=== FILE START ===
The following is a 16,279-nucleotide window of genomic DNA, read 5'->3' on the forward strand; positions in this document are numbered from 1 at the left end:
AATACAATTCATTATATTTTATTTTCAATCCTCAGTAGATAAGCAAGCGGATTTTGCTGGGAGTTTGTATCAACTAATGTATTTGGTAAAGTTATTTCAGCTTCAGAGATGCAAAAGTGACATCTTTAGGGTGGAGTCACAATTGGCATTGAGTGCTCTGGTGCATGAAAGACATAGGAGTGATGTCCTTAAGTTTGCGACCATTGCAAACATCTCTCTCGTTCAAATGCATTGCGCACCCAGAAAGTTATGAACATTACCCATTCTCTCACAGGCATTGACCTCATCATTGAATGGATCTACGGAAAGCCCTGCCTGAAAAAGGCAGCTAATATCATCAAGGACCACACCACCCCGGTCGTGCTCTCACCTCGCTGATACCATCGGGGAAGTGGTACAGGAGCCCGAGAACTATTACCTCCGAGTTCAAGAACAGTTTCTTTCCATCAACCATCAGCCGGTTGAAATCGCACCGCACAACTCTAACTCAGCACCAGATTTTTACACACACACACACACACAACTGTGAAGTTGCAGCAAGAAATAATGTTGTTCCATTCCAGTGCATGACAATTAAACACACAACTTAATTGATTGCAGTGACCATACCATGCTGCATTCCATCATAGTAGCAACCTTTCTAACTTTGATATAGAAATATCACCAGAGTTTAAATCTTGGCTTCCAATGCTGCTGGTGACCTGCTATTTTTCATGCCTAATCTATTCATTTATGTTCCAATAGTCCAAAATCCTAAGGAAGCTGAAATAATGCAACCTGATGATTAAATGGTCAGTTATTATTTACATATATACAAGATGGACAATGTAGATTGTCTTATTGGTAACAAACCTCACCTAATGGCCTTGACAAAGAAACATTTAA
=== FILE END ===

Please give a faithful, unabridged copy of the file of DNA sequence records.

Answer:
The following is a 16,279-nucleotide window of genomic DNA, read 5'->3' on the forward strand; positions in this document are numbered from 1 at the left end:
AATACAATTCATTATATTTTATTTTCAATCCTCAGTAGATAAGCAAGCGGATTTTGCTGGGAGTTTGTATCAACTAATGTATTTGGTAAAGTTATTTCAGCTTCAGAGATGCAAAAGTGACATCTTTAGGGTGGAGTCACAATTGGCATTGAGTGCTCTGGTGCATGAAAGACATAGGAGTGATGTCCTTAAGTTTGCGACCATTGCAAACATCTCTCTCGTTCAAATGCATTGCGCACCCAGAAAGTTATGAACATTACCCATTCTCTCACAGGCATTGACCTCATCATTGAATGGATCTACGGAAAGCCCTGCCTGAAAAAGGCAGCTAATATCATCAAGGACCACACCACCCCGGTCGTGCTCTCACCTCGCTGATACCATCGGGGAAGTGGTACAGGAGCCCGAGAACTATTACCTCCGAGTTCAAGAACAGTTTCTTTCCATCAACCATCAGCCGGTTGAAATCGCACCGCACAACTCTAACTCAGCACCAGATTTTTACACACACACACACACACAACTGTGAAGTTGCAGCAAGAAATAATGTTGTTCCATTCCAGTGCATGACAATTAAACACACAACTTAATTGATTGCAGTGACCATACCATGCTGCATTCCATCATAGTAGCAACCTTTCTAACTTTGATATAGAAATATCACCAGAGTTTAAATCTTGGCTTCCAATGCTGCTGGTGACCTGCTATTTTTCATGCCTAATCTATTCATTTATGTTCCAATAGTCCAAAATCCTAAGGAAGCTGAAATAATGCAACCTGATGATTAAATGGTCAGTTATTATTTACATATATACAAGATGGACAATGTAGATTGTCTTATTGGTAACAAACCTCACCTAATGGCCTTGACAAAGAAACATTTAA